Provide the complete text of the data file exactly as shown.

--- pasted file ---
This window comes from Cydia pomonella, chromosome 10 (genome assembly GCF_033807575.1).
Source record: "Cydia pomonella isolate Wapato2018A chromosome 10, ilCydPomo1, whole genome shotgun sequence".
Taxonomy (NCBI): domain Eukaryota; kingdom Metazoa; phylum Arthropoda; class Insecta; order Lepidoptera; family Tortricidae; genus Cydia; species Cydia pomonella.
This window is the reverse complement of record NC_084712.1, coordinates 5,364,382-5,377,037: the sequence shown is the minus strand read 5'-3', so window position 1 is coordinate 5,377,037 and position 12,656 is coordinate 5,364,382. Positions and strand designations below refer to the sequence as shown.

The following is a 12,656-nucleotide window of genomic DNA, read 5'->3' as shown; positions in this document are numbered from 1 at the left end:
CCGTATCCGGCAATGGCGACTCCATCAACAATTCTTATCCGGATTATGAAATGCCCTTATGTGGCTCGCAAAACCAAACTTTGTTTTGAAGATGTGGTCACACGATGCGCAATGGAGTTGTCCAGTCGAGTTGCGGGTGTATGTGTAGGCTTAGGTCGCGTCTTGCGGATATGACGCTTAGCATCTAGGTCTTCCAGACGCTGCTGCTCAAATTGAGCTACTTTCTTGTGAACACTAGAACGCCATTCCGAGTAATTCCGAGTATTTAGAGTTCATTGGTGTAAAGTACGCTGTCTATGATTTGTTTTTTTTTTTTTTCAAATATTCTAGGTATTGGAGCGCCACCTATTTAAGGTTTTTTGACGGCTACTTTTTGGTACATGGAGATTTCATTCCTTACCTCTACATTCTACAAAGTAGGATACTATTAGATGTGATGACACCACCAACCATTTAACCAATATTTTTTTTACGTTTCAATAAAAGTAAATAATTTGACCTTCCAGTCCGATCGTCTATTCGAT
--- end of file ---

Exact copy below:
This window comes from Cydia pomonella, chromosome 10 (genome assembly GCF_033807575.1).
Source record: "Cydia pomonella isolate Wapato2018A chromosome 10, ilCydPomo1, whole genome shotgun sequence".
Taxonomy (NCBI): domain Eukaryota; kingdom Metazoa; phylum Arthropoda; class Insecta; order Lepidoptera; family Tortricidae; genus Cydia; species Cydia pomonella.
This window is the reverse complement of record NC_084712.1, coordinates 5,364,382-5,377,037: the sequence shown is the minus strand read 5'-3', so window position 1 is coordinate 5,377,037 and position 12,656 is coordinate 5,364,382. Positions and strand designations below refer to the sequence as shown.

The following is a 12,656-nucleotide window of genomic DNA, read 5'->3' as shown; positions in this document are numbered from 1 at the left end:
CCGTATCCGGCAATGGCGACTCCATCAACAATTCTTATCCGGATTATGAAATGCCCTTATGTGGCTCGCAAAACCAAACTTTGTTTTGAAGATGTGGTCACACGATGCGCAATGGAGTTGTCCAGTCGAGTTGCGGGTGTATGTGTAGGCTTAGGTCGCGTCTTGCGGATATGACGCTTAGCATCTAGGTCTTCCAGACGCTGCTGCTCAAATTGAGCTACTTTCTTGTGAACACTAGAACGCCATTCCGAGTAATTCCGAGTATTTAGAGTTCATTGGTGTAAAGTACGCTGTCTATGATTTGTTTTTTTTTTTTTTCAAATATTCTAGGTATTGGAGCGCCACCTATTTAAGGTTTTTTGACGGCTACTTTTTGGTACATGGAGATTTCATTCCTTACCTCTACATTCTACAAAGTAGGATACTATTAGATGTGATGACACCACCAACCATTTAACCAATATTTTTTTTACGTTTCAATAAAAGTAAATAATTTGACCTTCCAGTCCGATCGTCTATTCGAT